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After generate a new efi boot entry with efibootmgr:

# efibootmgr -c -g -L "Debian (EFI stub)" -l '\EFI\debian\vmlinuz' -u "root=UUID=955548bd-9c77-4893-8633-3a5e7966dfc9 ro quiet rootfstype=ext4 add_efi_memmap initrd=\\EFI\\debian\\initrd.img"

The system doesn't start, only fall into a BusyBox shell.

How is possible to change the boot order to the old entry? Something like

# efibootmgr -o 0004,0005,0000,0001,0002,0003
  • That's Debian fail, not UEFI fail. UEFI doesn't have anything to do with your OS – 炸鱼薯条德里克 Sep 14 '18 at 9:13
  • It's due a bad disk UUID, but anyway, the recover solution is equal to any issue like this, select the old entry that was default just before the problem. – Rfraile Sep 14 '18 at 9:22
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These are the steps to change the efi boot order on a Debian system:

On the BusyBox, load kernel module for the fs, in our case:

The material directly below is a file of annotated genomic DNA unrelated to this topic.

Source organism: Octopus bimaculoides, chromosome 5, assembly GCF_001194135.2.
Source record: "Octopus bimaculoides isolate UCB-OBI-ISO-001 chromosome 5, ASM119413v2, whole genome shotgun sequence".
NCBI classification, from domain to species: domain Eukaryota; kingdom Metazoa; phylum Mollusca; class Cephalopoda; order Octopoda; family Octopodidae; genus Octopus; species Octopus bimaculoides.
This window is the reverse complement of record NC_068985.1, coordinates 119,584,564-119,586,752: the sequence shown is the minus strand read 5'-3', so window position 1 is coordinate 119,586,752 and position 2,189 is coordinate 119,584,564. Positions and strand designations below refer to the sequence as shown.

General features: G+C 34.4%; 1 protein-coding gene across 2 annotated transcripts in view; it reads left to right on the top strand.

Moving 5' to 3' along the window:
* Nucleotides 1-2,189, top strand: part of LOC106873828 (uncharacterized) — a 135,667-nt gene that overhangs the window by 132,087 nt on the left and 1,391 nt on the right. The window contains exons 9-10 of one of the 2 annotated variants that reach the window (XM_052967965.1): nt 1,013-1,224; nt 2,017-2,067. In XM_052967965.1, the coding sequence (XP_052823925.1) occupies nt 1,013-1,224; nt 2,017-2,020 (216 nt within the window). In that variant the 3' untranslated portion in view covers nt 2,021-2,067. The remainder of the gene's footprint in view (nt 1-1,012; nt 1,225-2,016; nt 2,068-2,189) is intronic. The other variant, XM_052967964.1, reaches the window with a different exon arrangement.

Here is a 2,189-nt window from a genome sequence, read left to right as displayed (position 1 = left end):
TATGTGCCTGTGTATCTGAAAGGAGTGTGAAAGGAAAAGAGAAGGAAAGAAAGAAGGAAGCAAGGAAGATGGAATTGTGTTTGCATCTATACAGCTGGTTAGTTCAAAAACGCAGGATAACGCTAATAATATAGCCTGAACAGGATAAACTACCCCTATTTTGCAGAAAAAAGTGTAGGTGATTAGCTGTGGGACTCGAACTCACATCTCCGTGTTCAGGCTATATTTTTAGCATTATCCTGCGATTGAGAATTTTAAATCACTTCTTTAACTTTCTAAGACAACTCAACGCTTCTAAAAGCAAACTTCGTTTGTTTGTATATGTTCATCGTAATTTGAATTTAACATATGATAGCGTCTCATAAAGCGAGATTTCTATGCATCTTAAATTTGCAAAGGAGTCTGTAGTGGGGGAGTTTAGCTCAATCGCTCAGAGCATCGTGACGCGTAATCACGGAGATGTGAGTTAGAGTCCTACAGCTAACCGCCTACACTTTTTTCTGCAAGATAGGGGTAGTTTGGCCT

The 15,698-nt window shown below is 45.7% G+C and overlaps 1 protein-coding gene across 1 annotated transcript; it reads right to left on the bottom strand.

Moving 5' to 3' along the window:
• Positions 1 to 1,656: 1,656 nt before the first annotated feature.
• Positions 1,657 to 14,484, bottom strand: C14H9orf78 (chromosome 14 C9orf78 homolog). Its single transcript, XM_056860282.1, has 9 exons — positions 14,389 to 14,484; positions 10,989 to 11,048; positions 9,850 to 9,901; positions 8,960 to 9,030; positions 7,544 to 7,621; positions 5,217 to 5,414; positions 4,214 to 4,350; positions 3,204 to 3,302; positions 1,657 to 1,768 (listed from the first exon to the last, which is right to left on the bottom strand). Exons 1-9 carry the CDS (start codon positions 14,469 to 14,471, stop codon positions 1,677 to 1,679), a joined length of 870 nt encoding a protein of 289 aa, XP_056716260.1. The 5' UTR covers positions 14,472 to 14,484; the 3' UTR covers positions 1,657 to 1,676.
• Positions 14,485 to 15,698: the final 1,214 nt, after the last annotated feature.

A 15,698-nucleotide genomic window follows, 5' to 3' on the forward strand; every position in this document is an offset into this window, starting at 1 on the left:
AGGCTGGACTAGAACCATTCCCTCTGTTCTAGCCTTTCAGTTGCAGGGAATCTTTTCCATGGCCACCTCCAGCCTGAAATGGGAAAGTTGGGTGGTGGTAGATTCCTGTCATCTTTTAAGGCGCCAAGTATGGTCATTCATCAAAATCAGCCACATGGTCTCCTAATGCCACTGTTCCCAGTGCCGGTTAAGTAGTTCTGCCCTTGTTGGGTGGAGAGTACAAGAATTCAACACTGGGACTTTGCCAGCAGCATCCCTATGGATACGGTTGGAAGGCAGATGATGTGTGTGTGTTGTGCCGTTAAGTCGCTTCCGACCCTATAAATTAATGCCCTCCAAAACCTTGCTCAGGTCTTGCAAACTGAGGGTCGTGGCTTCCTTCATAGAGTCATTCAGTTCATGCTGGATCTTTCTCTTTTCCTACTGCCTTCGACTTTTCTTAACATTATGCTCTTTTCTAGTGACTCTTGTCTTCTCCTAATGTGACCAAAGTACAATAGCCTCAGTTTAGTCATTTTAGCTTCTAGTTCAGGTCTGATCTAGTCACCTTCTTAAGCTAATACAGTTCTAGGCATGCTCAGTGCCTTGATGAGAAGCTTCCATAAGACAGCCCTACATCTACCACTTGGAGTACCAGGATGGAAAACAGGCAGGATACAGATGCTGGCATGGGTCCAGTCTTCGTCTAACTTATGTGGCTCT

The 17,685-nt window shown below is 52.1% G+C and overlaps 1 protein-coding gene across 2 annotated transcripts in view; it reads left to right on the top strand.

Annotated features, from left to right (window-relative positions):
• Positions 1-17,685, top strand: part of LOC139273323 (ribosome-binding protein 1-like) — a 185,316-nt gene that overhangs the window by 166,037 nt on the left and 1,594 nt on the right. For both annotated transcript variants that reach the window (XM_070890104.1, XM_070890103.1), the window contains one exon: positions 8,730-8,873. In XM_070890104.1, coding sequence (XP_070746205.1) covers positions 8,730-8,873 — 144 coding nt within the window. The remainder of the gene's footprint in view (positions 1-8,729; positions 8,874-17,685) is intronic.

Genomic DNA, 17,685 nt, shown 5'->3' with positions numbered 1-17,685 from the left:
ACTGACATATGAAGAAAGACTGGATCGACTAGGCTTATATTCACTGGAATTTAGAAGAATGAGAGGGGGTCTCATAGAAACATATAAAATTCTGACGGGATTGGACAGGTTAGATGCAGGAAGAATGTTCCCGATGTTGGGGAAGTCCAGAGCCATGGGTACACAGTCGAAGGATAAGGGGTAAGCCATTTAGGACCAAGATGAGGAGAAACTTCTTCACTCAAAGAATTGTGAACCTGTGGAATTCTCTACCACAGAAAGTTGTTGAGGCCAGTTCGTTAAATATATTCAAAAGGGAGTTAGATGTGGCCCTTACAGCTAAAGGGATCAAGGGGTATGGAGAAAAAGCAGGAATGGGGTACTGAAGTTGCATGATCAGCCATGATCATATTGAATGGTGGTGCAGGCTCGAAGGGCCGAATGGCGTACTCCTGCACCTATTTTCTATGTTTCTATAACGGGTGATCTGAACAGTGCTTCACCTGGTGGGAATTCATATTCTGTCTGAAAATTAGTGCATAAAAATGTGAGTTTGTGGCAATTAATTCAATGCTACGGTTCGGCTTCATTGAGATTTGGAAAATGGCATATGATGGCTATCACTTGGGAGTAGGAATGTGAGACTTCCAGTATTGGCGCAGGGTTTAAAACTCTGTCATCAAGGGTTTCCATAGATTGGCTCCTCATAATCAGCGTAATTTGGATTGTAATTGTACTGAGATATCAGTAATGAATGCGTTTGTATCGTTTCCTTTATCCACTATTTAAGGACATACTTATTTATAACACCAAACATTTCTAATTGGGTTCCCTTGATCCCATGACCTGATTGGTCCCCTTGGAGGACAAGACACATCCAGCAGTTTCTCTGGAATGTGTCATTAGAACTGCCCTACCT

# modprobe ext4 

Mount the required partitions needed. Note that root fs is on sda3 in our particular case:

# mkdir /mnt
# mount -t ext4 /dev/sda3 /mnt
# mount /proc /mnt/proc
# mount /sys /mnt/sys

Chroot into it:

# chroot /mnt

Load the kernel modules needed to mount the filesystems and to work with efibootmgr:

# modprobe efivars
# modprobe vfat
# modprobe efivarfs

Mount the required path:

# mount -t efivarfs efivarfs /sys/firmware/efi/efivars

Now, you can play with efibootmgr:

# bin/efibootmgr -v
# bin/efibootmgr -o 0005,0004,0000,0001,0003,0001,0002

End with the chroot and exit:

# sync
# exit

Reboot and enjoy.

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